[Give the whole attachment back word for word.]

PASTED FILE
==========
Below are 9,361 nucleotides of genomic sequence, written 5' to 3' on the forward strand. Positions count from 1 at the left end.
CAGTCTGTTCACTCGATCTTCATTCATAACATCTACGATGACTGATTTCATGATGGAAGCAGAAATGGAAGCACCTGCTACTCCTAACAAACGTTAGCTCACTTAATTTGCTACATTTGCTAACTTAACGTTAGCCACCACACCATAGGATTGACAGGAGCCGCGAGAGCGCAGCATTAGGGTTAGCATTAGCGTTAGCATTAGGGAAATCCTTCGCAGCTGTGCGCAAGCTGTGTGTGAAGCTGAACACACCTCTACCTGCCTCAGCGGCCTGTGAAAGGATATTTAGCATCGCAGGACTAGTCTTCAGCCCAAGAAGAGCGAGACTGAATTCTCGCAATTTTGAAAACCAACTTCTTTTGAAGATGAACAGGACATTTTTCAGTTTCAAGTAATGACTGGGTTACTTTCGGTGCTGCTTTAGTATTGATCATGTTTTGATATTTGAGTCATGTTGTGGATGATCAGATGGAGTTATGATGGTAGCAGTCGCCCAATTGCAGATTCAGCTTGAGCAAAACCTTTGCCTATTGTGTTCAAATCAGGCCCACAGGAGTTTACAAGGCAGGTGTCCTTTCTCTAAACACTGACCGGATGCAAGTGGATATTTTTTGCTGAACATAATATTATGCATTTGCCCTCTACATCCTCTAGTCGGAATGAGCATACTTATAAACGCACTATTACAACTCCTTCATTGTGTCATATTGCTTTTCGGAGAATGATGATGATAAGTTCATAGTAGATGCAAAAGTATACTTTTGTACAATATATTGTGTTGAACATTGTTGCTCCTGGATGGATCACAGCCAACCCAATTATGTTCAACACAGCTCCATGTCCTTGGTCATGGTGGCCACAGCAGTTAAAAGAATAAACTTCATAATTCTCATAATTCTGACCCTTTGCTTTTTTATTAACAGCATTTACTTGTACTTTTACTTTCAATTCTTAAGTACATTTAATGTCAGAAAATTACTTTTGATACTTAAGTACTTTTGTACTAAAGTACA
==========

Below are 9,361 nucleotides of genomic sequence, written 5' to 3' on the forward strand. Positions count from 1 at the left end.
CAGTCTGTTCACTCGATCTTCATTCATAACATCTACGATGACTGATTTCATGATGGAAGCAGAAATGGAAGCACCTGCTACTCCTAACAAACGTTAGCTCACTTAATTTGCTACATTTGCTAACTTAACGTTAGCCACCACACCATAGGATTGACAGGAGCCGCGAGAGCGCAGCATTAGGGTTAGCATTAGCGTTAGCATTAGGGAAATCCTTCGCAGCTGTGCGCAAGCTGTGTGTGAAGCTGAACACACCTCTACCTGCCTCAGCGGCCTGTGAAAGGATATTTAGCATCGCAGGACTAGTCTTCAGCCCAAGAAGAGCGAGACTGAATTCTCGCAATTTTGAAAACCAACTTCTTTTGAAGATGAACAGGACATTTTTCAGTTTCAAGTAATGACTGGGTTACTTTCGGTGCTGCTTTAGTATTGATCATGTTTTGATATTTGAGTCATGTTGTGGATGATCAGATGGAGTTATGATGGTAGCAGTCGCCCAATTGCAGATTCAGCTTGAGCAAAACCTTTGCCTATTGTGTTCAAATCAGGCCCACAGGAGTTTACAAGGCAGGTGTCCTTTCTCTAAACACTGACCGGATGCAAGTGGATATTTTTTGCTGAACATAATATTATGCATTTGCCCTCTACATCCTCTAGTCGGAATGAGCATACTTATAAACGCACTATTACAACTCCTTCATTGTGTCATATTGCTTTTCGGAGAATGATGATGATAAGTTCATAGTAGATGCAAAAGTATACTTTTGTACAATATATTGTGTTGAACATTGTTGCTCCTGGATGGATCACAGCCAACCCAATTATGTTCAACACAGCTCCATGTCCTTGGTCATGGTGGCCACAGCAGTTAAAAGAATAAACTTCATAATTCTCATAATTCTGACCCTTTGCTTTTTTATTAACAGCATTTACTTGTACTTTTACTTTCAATTCTTAAGTACATTTAATGTCAGAAAATTACTTTTGATACTTAAGTACTTTTGTACTAAAGTACA